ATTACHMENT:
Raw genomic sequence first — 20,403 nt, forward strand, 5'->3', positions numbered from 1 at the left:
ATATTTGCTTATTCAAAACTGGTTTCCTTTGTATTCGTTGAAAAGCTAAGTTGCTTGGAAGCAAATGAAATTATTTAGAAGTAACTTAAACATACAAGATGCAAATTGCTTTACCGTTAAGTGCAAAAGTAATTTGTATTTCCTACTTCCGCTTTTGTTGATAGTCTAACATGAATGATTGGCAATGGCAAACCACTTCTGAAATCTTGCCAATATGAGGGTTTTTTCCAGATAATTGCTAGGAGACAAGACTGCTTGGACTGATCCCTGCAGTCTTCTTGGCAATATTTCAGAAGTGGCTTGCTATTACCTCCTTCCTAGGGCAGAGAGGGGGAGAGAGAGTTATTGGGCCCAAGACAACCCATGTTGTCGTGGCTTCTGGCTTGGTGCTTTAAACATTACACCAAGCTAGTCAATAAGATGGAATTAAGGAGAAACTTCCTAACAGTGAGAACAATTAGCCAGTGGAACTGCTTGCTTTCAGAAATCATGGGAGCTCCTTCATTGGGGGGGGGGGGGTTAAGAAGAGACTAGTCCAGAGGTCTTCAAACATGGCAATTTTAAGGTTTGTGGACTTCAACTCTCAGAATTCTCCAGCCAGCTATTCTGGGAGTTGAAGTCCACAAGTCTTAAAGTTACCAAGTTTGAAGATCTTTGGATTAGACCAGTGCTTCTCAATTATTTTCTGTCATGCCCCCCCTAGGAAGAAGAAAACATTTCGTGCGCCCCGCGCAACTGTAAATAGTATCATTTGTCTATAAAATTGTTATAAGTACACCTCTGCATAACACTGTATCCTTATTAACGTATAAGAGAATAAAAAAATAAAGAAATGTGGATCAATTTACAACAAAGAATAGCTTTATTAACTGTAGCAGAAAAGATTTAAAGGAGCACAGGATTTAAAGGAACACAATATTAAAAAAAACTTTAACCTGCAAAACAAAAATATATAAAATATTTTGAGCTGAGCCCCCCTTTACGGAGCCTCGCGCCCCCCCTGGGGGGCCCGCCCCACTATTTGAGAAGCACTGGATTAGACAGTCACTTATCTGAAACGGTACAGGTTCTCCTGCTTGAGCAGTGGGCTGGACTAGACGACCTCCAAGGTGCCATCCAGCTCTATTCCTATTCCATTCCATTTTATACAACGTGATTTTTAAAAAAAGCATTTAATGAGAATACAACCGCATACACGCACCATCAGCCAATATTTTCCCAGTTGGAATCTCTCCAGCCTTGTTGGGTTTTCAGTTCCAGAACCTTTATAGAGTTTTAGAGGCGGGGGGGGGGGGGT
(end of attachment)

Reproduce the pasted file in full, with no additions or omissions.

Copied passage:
Raw genomic sequence first — 20,403 nt, forward strand, 5'->3', positions numbered from 1 at the left:
ATATTTGCTTATTCAAAACTGGTTTCCTTTGTATTCGTTGAAAAGCTAAGTTGCTTGGAAGCAAATGAAATTATTTAGAAGTAACTTAAACATACAAGATGCAAATTGCTTTACCGTTAAGTGCAAAAGTAATTTGTATTTCCTACTTCCGCTTTTGTTGATAGTCTAACATGAATGATTGGCAATGGCAAACCACTTCTGAAATCTTGCCAATATGAGGGTTTTTTCCAGATAATTGCTAGGAGACAAGACTGCTTGGACTGATCCCTGCAGTCTTCTTGGCAATATTTCAGAAGTGGCTTGCTATTACCTCCTTCCTAGGGCAGAGAGGGGGAGAGAGAGTTATTGGGCCCAAGACAACCCATGTTGTCGTGGCTTCTGGCTTGGTGCTTTAAACATTACACCAAGCTAGTCAATAAGATGGAATTAAGGAGAAACTTCCTAACAGTGAGAACAATTAGCCAGTGGAACTGCTTGCTTTCAGAAATCATGGGAGCTCCTTCATTGGGGGGGGGGGGGTTAAGAAGAGACTAGTCCAGAGGTCTTCAAACATGGCAATTTTAAGGTTTGTGGACTTCAACTCTCAGAATTCTCCAGCCAGCTATTCTGGGAGTTGAAGTCCACAAGTCTTAAAGTTACCAAGTTTGAAGATCTTTGGATTAGACCAGTGCTTCTCAATTATTTTCTGTCATGCCCCCCCTAGGAAGAAGAAAACATTTCGTGCGCCCCGCGCAACTGTAAATAGTATCATTTGTCTATAAAATTGTTATAAGTACACCTCTGCATAACACTGTATCCTTATTAACGTATAAGAGAATAAAAAAATAAAGAAATGTGGATCAATTTACAACAAAGAATAGCTTTATTAACTGTAGCAGAAAAGATTTAAAGGAGCACAGGATTTAAAGGAACACAATATTAAAAAAAACTTTAACCTGCAAAACAAAAATATATAAAATATTTTGAGCTGAGCCCCCCTTTACGGAGCCTCGCGCCCCCCCTGGGGGGCCCGCCCCACTATTTGAGAAGCACTGGATTAGACAGTCACTTATCTGAAACGGTACAGGTTCTCCTGCTTGAGCAGTGGGCTGGACTAGACGACCTCCAAGGTGCCATCCAGCTCTATTCCTATTCCATTCCATTTTATACAACGTGATTTTTAAAAAAAGCATTTAATGAGAATACAACCGCATACACGCACCATCAGCCAATATTTTCCCAGTTGGAATCTCTCCAGCCTTGTTGGGTTTTCAGTTCCAGAACCTTTATAGAGTTTTAGAGGCGGGGGGGGGGGGGT